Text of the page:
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Kay's Originals Vol. 1


242 BIOGRAPHICAL SKETCHES. Mr. Gilchrist died upon the 10th September 1804, at the premature age of thirtyeight. He was succeeded in the business by his brother William, who also attained to the magistracy, and died in 1826. Of the two surviving brothers of the family, John and Edward, the former had a respectable appointment in the Custom-House ; and the latter, who was in bad health for several years, also held a situation in connection with the Port of Leith. John, who attained the age of seventy years, was yet “hale and hearty,” and an excellent representative of the old school. No one who ever met him at the social board, or experienced the kindness of his welcome, and the exhilarating effects of a glass and a song at his “ain fireside,” could fail to recognise in his robust person, and free and hospitable manners, a characteristic specimen of the last century inhabitants of Edinburgh.‘ He held his appointment in the Custom-House nearly twenty-seven years, and faithfully discharged the duties of the office during that long period. He was so universally esteemed, that, on retiring from office in 1827, he had the honour of being presented with a massive box from the “ Merchants and Officers of the Customs at the Port of Leith.” In the language of Mr. Cassels, who addressed Mr. Gilchrist on the occasion, it might well be said that, having during the long period of his official service “uniformly enjoyed, not only the approbation of his superiors and the friendship of his associates, but the unqualified opinion of the merchants and traders of the port, it must be allowed that he has conducted himself in every way becoming an officer and a gentleman.” Mr. Archibald Gilchrist married a Miss M‘Callum, daughter of a Glasgow merchant, and by her had seven children, most of whom died when young. Eliza, the eldest daughter, was married to a Dr. Carrick of London, and died there. Mr. Gilchrist is well known in Edinburgh as an amateur vocalist of no common excellence. He was one of the original members of the “ Harmonists’ Society,” instituted in 1826 by Mr. John Mather of Sheffield. To the last he attended their meetings, and took part in the perforniances with all the enthusiasm of his younger yearn. His range of songs embraced many of the most popular productions known to the musical world-whether of the grave or gay, the lively or severe. Indeed, it was astonishing to hear such songs as “The Sea”-“Black-Eyed Susan”-or “The Wolf,” sung by a septuagenarian with all the spirit and pathos of youth, and with a voice neither deficient in harmony nor power. The musical talents of Mr. Gilchrist have been repeatedly noticed in the public journals of this city. In reporting the annual dinner of the “ Harmonists’ Society,” in 1834, a writer in the Caledonian Mercury observes-“ Among other distinguished amateurs, we were happy to notice Mr. Gilchrist, the celebrated sexagenarian vocalist, flourishing in all the freshness of a green old age, and with a voice that appears to gather strength with his advancing years. We trust we shall not excite the jealousy of the professional gentlemen present, if WB state that Mr. Gilchrist’s singing of “ The Sea” w83 the most striking performance of the evening. To a voice of great natural power and compass, Mr. Gilchrist adds a highly finished execution, which he can only have attained by the most assiduous culture.” * * * The other newspapers alluded to Mr. Gilchrist in similar terms of approbation.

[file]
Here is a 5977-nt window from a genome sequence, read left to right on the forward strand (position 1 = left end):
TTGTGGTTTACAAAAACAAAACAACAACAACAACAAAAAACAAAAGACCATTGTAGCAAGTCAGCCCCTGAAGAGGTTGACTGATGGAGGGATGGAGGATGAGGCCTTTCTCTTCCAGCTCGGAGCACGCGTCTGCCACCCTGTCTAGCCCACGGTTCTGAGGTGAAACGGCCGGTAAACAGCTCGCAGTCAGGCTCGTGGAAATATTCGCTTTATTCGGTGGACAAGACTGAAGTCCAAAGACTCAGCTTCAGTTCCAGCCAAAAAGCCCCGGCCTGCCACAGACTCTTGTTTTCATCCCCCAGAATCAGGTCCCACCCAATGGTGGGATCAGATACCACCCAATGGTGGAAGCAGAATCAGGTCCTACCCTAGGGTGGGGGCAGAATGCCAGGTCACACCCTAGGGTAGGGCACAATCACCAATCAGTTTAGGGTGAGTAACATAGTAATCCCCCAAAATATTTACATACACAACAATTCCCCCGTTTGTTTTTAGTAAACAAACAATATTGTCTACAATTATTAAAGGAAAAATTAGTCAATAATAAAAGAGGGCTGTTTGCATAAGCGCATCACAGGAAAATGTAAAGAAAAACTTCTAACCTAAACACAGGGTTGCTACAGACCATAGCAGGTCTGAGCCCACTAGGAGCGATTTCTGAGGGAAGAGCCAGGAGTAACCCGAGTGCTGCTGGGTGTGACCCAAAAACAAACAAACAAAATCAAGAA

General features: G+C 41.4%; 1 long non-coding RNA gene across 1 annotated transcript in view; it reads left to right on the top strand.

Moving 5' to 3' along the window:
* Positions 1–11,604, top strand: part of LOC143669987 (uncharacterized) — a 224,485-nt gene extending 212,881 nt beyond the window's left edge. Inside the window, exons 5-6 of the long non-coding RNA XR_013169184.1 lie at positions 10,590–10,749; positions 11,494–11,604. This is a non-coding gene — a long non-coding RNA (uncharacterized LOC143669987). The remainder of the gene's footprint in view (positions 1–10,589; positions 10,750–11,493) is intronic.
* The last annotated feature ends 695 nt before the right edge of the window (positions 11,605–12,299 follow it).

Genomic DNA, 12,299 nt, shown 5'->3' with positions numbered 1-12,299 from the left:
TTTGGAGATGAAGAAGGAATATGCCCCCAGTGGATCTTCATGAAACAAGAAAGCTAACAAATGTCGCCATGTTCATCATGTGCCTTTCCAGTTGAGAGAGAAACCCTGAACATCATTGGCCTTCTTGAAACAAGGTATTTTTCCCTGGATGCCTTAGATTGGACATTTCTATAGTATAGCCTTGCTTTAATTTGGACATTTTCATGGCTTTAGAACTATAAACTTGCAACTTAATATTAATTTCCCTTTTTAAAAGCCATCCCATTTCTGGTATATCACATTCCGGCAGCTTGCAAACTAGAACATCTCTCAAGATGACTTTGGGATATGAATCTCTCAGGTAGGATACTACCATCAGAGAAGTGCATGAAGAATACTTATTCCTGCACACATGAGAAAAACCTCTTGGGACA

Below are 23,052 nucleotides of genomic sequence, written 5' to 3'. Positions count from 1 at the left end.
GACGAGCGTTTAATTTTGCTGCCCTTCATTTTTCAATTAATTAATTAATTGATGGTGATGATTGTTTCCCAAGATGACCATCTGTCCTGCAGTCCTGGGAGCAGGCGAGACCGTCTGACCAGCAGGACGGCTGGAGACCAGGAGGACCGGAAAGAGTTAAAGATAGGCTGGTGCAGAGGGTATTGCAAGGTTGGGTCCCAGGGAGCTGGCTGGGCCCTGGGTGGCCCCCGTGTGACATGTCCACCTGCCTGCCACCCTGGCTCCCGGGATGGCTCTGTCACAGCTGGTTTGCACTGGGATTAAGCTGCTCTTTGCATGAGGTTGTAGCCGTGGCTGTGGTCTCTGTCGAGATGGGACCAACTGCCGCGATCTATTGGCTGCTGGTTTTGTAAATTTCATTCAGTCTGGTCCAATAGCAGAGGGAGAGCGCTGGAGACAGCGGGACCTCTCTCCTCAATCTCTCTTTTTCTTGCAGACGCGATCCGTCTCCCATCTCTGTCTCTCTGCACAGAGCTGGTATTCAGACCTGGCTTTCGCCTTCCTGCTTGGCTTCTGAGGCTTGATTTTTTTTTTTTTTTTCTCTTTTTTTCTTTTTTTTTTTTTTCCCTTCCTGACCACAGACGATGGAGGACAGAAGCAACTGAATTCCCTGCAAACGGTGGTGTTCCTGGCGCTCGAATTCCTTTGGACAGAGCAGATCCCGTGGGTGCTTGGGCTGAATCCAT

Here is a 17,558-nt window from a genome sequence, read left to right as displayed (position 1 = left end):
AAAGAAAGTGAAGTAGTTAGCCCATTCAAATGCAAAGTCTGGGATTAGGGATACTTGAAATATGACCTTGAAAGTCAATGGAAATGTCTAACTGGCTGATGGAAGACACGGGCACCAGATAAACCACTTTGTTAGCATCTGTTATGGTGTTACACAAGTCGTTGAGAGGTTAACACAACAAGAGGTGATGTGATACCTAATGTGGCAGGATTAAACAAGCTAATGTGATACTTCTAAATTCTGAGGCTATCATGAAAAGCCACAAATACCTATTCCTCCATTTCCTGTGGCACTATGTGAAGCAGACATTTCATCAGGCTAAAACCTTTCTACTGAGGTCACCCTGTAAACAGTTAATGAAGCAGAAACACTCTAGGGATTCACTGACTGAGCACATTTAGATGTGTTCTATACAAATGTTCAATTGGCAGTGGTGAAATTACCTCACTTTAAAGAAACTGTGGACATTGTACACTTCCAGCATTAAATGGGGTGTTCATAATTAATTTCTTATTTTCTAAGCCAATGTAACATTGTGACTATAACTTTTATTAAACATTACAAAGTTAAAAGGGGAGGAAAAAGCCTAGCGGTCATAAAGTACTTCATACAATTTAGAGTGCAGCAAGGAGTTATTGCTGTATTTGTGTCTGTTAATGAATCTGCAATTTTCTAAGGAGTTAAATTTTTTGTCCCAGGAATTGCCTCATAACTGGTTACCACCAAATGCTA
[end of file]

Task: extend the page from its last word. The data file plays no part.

Volume 8 Page 339
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Volume 8 Page 340
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